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Economy Significantly Weaker Ending 2019: PBO

The Canadian Press, 13 Feb, 2020

    OTTAWA - Canada's economy slowed "sharply" in the final quarter of 2019, the parliamentary budget office said Thursday in its February economic and fiscal report.

     

    And the new coronavirus outbreak, combined with lower-than-expected business spending, will likely push economic growth lower in the first quarter of 2020, the PBO projected.

     

    "We expect real GDP to grow by 1.5 per cent in the first quarter of 2020," on an annual basis, the report said.

     

    "While some of the impact of the disruptions is expected to be reversed, we project slower growth due in part to the coronavirus and weaker business investment."

     

    The outbreak, which has directly affected China the most but has also been felt by a number of countries including Canada, could shave 0.3 percentage points off Canada's economic-growth prediction for the beginning quarter of 2020, although the PBO said that was not a certainty.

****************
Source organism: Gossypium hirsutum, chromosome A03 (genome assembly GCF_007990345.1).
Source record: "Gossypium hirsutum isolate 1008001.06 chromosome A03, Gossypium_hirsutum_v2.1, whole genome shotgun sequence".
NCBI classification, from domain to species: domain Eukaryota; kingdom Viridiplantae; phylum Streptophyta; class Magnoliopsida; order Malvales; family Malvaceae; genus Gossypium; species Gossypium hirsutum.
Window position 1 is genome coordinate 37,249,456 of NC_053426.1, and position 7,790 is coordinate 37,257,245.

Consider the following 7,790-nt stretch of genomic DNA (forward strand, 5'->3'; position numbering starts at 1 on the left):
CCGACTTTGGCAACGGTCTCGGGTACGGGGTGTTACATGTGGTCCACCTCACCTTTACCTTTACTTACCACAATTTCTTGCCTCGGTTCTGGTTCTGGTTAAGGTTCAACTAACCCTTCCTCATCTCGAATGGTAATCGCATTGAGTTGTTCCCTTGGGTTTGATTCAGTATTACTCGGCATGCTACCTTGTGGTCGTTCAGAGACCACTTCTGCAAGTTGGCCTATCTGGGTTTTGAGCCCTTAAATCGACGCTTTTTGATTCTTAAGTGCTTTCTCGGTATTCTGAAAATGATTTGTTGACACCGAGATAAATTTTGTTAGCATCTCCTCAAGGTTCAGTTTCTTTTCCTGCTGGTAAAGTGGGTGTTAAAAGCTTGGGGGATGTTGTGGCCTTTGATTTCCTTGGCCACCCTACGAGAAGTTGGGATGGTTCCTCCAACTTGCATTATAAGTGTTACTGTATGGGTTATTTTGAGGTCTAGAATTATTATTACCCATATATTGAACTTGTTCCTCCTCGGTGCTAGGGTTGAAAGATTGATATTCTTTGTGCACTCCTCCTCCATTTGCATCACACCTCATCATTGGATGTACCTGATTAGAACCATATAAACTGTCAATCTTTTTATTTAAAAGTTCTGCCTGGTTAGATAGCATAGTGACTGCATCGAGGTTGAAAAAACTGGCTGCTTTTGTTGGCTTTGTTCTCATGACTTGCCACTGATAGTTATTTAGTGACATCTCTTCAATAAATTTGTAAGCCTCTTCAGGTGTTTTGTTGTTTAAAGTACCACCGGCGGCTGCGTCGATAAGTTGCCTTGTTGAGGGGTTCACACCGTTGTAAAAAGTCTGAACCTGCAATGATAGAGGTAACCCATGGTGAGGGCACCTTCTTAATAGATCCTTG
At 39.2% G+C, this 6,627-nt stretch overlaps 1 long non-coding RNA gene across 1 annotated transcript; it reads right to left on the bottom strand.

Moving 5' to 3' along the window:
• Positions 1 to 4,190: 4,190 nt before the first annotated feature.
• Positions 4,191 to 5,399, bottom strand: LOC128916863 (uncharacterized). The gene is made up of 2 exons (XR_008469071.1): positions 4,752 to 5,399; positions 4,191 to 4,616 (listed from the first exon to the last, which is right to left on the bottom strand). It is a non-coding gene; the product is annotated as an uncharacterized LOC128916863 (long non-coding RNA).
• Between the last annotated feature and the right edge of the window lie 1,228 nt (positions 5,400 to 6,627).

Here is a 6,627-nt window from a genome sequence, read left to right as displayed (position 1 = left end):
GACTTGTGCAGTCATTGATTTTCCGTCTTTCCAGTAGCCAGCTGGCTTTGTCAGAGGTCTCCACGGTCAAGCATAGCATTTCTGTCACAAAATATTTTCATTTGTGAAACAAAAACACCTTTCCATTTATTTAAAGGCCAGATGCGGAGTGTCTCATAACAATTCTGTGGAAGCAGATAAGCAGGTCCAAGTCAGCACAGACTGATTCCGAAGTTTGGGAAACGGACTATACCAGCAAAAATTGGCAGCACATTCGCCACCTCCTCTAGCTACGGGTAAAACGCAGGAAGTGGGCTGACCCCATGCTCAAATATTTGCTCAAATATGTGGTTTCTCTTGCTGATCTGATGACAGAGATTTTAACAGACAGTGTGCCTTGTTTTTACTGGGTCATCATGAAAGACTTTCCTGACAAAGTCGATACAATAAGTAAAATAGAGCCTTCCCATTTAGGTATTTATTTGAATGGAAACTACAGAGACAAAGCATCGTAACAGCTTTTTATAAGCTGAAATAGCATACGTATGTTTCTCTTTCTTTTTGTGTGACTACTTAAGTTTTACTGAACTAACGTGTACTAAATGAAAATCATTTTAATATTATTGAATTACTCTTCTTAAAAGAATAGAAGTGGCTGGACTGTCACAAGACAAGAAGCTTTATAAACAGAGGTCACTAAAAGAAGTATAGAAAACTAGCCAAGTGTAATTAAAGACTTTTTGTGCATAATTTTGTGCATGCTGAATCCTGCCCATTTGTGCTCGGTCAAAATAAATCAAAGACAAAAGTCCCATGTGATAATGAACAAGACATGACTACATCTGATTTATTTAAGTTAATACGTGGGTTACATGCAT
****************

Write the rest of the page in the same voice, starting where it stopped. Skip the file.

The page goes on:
"Estimates of the overall impact of the coronavirus are highly uncertain at this time."

     

    The country's overall annual growth rate dropped to an annualized 0.3 per cent in the fourth quarter, the PBO said, a projection that was "significantly weaker" than the 1.6 per cent growth rate predicted in its fall report.

     

    Parliamentary budget officer Yves Giroux blamed the fourth-quarter weakness mainly on what he described as temporary disruptions in the mining, oil and gas, motor vehicle and rail transportation sectors.

     

    The report also predicted the federal budgetary deficit for fiscal year 2019-20 will reach $23.5 billion — roughly 10 per cent higher than projected in November — as a result of new government spending announced in the December economic and fiscal update.

     

    "An additional $800 million in fiscal developments adds to the budgetary deficit due to higher operating expenses, which are partially offset by stronger revenues," the report said.

     

    Those additional operating expenses were largely the result of higher current service costs for pension and other future benefits that were not factors in the PBO's November report.

     

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